Mario Draghi, the head of the ECB. Photograph: Getty Images

Alex Hern is a technology reporter for the Guardian. He was formerly staff writer at the New Statesman. You should follow Alex on Twitter.

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Tackling tuition fees may not be the vote-winner the government is hoping for

In theory, Theresa May is right to try to match Labour’s policy. But could it work?

Part of the art of politics is to increase the importance of the issues you win on and to decrease or neutralise the importance of the issues your opponent wins on. That's part of why Labour will continue to major on police cuts, as a device to make the usually Labour-unfriendly territory of security more perilous for the Tories.

One of the advantages the Conservatives have is that they are in government – I know it doesn't always look like it – and so they can do a lot more to decrease the importance of Labour's issues than the Opposition can do to theirs.

So the theory of Theresa May's big speech today on higher education funding and her announcement of a government review into the future of the university system is sound. Tuition fees are an area that Labour win on, so it makes sense to find a way to neutralise the issue.

Except there are a couple of problems with May's approach. The first is that she has managed to find a way to make a simple political question incredibly difficult for herself. The Labour offer is “no tuition fees”, so the Conservatives essentially either need to match that or move on. But the one option that has been left off the table is abolition, the only policy lever that could match Labour electorally.

The second, even bigger problem is that it it turns out that tuition fees might not have been the big election-moving event that we initially thought they were. The British Electoral Survey caused an earthquake of their own by finding that the “youthquake” – the increase in turn-out among 18-24-year-olds – never happened. Younger voters were decisive, both in how they switched to Labour and in the overall increase in turnout among younger voters, but it was in that slightly older 25-35 bracket (and indeed the 35-45 one as well) that the big action occurred.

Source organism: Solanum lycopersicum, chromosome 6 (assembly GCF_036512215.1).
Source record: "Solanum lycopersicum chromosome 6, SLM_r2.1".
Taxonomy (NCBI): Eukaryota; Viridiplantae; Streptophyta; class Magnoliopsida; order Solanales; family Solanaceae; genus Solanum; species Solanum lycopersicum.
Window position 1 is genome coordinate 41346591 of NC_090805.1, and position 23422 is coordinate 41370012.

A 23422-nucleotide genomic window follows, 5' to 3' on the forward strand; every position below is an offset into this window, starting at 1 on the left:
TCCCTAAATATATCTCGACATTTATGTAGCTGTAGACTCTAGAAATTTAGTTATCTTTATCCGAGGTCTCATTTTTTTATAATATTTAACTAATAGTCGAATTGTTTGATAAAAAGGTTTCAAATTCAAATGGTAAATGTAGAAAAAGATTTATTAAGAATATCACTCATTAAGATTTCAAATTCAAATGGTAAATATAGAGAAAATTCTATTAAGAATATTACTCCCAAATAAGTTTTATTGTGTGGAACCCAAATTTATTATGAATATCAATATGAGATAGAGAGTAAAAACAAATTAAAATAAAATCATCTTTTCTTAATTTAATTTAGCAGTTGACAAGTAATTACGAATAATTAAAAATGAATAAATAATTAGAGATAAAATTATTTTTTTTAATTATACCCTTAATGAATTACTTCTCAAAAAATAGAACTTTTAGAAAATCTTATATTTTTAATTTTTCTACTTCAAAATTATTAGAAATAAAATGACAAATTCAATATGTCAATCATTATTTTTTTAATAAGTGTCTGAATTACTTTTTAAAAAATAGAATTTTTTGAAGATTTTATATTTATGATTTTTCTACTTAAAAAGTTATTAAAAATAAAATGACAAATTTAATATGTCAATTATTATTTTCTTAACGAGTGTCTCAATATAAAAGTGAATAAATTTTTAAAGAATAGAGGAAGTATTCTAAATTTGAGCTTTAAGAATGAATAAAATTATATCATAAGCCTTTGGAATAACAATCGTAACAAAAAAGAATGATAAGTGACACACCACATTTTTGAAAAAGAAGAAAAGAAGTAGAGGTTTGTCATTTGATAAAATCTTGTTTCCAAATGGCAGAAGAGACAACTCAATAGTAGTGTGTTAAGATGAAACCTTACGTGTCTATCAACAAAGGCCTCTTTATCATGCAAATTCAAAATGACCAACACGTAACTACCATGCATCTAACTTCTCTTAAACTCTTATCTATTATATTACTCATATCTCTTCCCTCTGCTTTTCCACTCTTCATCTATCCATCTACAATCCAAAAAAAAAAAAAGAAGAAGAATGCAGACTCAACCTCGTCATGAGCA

There is an astonishingly powerful belief among the Conservative grassroots, such as it is, that Jeremy Corbyn's NME interview in which the he said that existing tuition fee debt would be “dealt with” was decisive. That belief, I'm told, extends all the way up to May's press chief, Robbie Gibb. Gibb is the subject of increasing concern among Tory MPs and ministers, who regularly ask journalists what they make of Robbie, if Robbie is doing alright, before revealing that they find his preoccupations – Venezuela, Corbyn's supposed pledge to abolish tuition fee debt – troublingly marginal.

Because the third problem is that any policy action on tuition fees comes at a huge cost to the Treasury, a cost that could be spent easing the pressures on the NHS, which could neutralise a Labour strength, or the financial strains on schools, another area of Labour strength. Both of which are of far greater concern to the average thirtysomething than what anyone says or does about tuition fees.

Small wonder that Team Corbyn are in an ebullient mood as Parliament returns from recess.

Stephen Bush is special correspondent at the New Statesman and the PSA's Journalist of the Year. His daily briefing, Morning Call, provides a quick and essential guide to domestic and global politics.